Brain Health/Disease Prevention
Many people report improvements in mental clarity on keto. The brain can use both glucose and ketones (the energy derived from fat metabolization) to function. These reports are largely anecdotal, as it would be difficult to measure differences in mental acuity from glucose vs. ketones since there are so many other variables involved. In addition, would it necessarily be the ketones providing the improved brain function or is it the stability in blood glucose?
Perhaps the greatest benefit of the ketogenic diet is its effect on neurodegenerative diseases. As mentioned before, the brain can use both glucose and ketones for energy. However, glucose is the preferred energy source. If glucose is available, the brain (and body in most cases) will use it. Many neurodegenerative diseases are based upon the brain’s inability to use glucose. By starving the body of glucose and consuming high amounts of fats, it allows ketones to become the main fuel source and gives the brain an alternate fuel to use.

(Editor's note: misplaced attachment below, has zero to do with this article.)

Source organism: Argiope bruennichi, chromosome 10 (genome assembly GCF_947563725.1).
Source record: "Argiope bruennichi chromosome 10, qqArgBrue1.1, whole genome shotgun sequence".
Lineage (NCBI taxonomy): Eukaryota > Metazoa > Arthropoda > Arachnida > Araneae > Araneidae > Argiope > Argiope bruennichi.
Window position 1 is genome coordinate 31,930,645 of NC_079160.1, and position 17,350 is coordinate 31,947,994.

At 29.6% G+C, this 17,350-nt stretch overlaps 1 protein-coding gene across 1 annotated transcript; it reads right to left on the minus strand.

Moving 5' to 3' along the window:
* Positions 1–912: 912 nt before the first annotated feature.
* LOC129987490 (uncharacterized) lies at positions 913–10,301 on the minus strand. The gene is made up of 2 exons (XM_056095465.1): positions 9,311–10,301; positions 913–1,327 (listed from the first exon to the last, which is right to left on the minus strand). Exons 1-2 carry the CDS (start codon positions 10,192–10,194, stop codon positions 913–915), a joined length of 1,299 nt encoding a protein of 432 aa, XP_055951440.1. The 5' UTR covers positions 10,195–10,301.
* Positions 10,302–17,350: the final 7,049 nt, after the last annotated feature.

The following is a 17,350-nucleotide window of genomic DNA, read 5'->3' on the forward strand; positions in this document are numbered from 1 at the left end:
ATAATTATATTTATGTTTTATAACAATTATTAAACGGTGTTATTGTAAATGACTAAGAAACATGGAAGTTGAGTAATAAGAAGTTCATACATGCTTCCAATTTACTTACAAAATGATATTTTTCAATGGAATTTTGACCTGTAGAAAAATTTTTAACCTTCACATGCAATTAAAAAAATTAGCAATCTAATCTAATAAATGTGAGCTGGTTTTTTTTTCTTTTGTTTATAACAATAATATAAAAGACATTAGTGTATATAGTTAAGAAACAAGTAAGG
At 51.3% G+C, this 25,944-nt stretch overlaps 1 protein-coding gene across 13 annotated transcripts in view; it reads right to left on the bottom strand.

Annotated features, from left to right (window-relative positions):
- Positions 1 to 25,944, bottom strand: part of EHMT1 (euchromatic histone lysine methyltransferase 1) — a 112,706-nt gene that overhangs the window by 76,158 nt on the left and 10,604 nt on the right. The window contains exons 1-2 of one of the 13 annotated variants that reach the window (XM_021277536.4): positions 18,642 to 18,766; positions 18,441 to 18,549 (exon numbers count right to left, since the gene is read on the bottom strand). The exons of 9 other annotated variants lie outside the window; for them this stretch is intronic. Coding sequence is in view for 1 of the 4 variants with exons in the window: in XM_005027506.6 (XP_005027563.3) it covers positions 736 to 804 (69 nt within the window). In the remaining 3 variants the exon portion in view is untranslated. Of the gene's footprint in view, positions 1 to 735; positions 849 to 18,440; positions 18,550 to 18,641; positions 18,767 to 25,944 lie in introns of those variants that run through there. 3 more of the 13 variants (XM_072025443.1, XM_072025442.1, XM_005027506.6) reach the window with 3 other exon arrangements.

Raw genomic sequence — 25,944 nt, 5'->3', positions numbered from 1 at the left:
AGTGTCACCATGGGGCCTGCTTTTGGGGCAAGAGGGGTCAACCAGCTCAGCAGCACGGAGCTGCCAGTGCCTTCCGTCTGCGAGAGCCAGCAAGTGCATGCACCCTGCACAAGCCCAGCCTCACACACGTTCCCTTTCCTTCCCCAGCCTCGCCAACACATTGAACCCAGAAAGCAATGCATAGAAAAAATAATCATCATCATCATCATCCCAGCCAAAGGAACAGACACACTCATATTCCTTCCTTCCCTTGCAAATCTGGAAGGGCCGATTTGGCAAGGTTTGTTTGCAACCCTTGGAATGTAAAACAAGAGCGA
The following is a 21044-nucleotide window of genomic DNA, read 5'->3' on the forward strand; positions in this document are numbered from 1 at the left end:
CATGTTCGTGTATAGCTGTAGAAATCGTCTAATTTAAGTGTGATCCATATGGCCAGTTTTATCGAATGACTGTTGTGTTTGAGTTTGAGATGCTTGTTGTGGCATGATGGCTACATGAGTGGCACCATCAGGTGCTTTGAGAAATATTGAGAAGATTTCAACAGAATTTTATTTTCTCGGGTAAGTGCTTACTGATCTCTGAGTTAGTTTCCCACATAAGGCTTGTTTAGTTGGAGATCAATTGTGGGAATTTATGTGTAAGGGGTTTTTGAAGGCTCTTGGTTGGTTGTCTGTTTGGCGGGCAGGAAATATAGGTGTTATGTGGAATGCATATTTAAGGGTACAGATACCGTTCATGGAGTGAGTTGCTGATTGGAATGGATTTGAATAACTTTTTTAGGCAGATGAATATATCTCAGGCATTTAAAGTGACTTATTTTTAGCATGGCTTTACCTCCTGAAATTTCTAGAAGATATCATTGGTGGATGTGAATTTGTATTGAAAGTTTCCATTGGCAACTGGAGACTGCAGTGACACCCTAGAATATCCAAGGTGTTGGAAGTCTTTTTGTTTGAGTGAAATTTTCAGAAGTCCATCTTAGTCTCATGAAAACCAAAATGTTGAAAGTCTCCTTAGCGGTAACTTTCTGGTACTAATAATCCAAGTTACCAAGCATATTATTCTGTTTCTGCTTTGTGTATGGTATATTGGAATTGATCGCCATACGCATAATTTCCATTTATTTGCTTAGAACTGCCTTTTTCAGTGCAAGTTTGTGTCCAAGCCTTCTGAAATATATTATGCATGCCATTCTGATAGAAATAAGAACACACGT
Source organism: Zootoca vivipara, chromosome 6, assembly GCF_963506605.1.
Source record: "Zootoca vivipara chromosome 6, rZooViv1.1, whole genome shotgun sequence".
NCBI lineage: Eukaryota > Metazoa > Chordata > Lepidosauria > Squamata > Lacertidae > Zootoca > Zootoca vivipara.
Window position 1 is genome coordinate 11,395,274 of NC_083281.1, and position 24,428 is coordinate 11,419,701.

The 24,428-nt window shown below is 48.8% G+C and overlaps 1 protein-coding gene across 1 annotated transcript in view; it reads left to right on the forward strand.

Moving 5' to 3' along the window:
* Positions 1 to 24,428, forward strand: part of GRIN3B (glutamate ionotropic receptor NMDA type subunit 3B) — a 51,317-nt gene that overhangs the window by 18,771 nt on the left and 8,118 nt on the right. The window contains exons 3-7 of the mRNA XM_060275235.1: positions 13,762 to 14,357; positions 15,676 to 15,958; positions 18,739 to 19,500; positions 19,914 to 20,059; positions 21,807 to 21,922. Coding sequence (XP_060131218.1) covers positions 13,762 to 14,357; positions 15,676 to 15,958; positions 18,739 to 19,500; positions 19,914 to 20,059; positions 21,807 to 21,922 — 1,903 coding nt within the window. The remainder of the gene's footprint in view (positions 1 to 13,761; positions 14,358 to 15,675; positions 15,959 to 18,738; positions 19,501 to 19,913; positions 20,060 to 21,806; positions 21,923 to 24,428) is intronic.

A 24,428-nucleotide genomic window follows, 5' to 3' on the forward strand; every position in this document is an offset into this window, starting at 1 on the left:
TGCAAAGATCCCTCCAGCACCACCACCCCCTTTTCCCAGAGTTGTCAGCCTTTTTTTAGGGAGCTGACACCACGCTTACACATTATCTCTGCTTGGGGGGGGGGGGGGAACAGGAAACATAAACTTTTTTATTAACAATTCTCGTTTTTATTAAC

This ideology applies to certain forms of cancer as well. Many cancer cells rely on glucose to thrive and grow. These same cells are unable to utilize ketones. Once again, starving the body of glucose and using ketones as its main energy source may be helpful in mitigating the effects of certain diseases. (Note: I am not a doctor, just telling you what I know).
Carbohydrates cause inflammation to some degree, largely based on the type and quality of carbohydrate. Inflammation has its place and function, but too much can lead to pain, disease, etc. Although I feel the gluten intolerance narrative is largely overblown, there are some people that truly have a hard time digesting gluten. The same applies to dairy. If you are a person with say, chronic joint pain, perhaps a low carb or keto diet can help alleviate the symptoms.